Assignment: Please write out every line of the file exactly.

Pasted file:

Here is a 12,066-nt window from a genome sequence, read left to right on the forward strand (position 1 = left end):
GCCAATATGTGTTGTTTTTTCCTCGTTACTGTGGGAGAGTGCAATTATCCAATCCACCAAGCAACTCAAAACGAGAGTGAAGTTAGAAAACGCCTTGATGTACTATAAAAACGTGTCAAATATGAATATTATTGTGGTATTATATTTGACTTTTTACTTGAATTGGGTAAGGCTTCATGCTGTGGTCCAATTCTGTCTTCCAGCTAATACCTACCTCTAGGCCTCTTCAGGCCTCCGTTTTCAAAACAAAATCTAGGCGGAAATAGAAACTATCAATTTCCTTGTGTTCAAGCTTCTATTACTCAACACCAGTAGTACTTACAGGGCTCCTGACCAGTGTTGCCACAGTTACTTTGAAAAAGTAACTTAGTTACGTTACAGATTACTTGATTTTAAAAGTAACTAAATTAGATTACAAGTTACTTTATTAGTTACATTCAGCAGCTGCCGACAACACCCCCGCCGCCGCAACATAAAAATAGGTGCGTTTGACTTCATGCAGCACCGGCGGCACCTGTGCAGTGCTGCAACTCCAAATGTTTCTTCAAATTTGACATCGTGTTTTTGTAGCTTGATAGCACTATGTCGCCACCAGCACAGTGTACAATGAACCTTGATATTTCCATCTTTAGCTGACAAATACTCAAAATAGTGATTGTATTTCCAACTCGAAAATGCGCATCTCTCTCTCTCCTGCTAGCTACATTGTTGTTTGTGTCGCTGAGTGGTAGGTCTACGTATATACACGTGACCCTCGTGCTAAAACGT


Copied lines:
Here is a 12,066-nt window from a genome sequence, read left to right on the forward strand (position 1 = left end):
GCCAATATGTGTTGTTTTTTCCTCGTTACTGTGGGAGAGTGCAATTATCCAATCCACCAAGCAACTCAAAACGAGAGTGAAGTTAGAAAACGCCTTGATGTACTATAAAAACGTGTCAAATATGAATATTATTGTGGTATTATATTTGACTTTTTACTTGAATTGGGTAAGGCTTCATGCTGTGGTCCAATTCTGTCTTCCAGCTAATACCTACCTCTAGGCCTCTTCAGGCCTCCGTTTTCAAAACAAAATCTAGGCGGAAATAGAAACTATCAATTTCCTTGTGTTCAAGCTTCTATTACTCAACACCAGTAGTACTTACAGGGCTCCTGACCAGTGTTGCCACAGTTACTTTGAAAAAGTAACTTAGTTACGTTACAGATTACTTGATTTTAAAAGTAACTAAATTAGATTACAAGTTACTTTATTAGTTACATTCAGCAGCTGCCGACAACACCCCCGCCGCCGCAACATAAAAATAGGTGCGTTTGACTTCATGCAGCACCGGCGGCACCTGTGCAGTGCTGCAACTCCAAATGTTTCTTCAAATTTGACATCGTGTTTTTGTAGCTTGATAGCACTATGTCGCCACCAGCACAGTGTACAATGAACCTTGATATTTCCATCTTTAGCTGACAAATACTCAAAATAGTGATTGTATTTCCAACTCGAAAATGCGCATCTCTCTCTCTCCTGCTAGCTACATTGTTGTTTGTGTCGCTGAGTGGTAGGTCTACGTATATACACGTGACCCTCGTGCTAAAACGT